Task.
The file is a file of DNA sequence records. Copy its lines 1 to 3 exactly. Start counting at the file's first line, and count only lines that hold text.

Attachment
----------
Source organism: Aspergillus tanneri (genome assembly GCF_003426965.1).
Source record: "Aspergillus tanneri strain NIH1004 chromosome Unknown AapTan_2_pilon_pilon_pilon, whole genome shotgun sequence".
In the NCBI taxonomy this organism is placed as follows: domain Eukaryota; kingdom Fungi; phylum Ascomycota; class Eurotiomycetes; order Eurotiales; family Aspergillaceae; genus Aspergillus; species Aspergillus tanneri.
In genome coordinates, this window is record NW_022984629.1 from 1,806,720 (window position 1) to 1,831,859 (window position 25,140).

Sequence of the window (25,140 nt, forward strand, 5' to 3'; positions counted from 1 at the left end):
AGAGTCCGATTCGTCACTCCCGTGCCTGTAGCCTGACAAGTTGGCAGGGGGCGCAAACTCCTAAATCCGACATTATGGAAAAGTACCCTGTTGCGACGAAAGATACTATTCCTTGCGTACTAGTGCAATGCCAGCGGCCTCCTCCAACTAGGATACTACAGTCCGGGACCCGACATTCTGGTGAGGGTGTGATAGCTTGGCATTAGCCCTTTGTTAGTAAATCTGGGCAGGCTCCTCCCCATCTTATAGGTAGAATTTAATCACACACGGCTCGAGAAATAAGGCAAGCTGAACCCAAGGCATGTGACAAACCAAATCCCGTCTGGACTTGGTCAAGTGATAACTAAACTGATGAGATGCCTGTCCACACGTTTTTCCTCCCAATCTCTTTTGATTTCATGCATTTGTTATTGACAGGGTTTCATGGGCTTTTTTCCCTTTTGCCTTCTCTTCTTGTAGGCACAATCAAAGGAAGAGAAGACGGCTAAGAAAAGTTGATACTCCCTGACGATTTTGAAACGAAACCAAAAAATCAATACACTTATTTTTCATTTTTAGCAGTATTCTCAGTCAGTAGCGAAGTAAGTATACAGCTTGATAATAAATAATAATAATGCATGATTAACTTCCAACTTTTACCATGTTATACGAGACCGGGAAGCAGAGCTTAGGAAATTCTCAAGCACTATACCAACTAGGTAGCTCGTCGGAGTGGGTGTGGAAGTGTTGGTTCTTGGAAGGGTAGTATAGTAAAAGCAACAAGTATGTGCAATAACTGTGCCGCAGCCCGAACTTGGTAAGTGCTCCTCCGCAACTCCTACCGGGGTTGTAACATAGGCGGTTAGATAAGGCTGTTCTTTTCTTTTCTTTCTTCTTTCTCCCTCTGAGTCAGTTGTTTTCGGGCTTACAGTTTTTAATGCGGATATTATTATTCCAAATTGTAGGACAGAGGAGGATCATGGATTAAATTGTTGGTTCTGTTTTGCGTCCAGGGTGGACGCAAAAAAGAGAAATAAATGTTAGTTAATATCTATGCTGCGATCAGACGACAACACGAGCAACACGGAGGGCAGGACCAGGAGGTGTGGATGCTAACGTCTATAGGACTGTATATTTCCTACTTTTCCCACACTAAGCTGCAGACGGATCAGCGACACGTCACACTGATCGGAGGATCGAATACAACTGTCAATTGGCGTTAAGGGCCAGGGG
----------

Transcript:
Source organism: Aspergillus tanneri (genome assembly GCF_003426965.1).
Source record: "Aspergillus tanneri strain NIH1004 chromosome Unknown AapTan_2_pilon_pilon_pilon, whole genome shotgun sequence".
In the NCBI taxonomy this organism is placed as follows: domain Eukaryota; kingdom Fungi; phylum Ascomycota; class Eurotiomycetes; order Eurotiales; family Aspergillaceae; genus Aspergillus; species Aspergillus tanneri.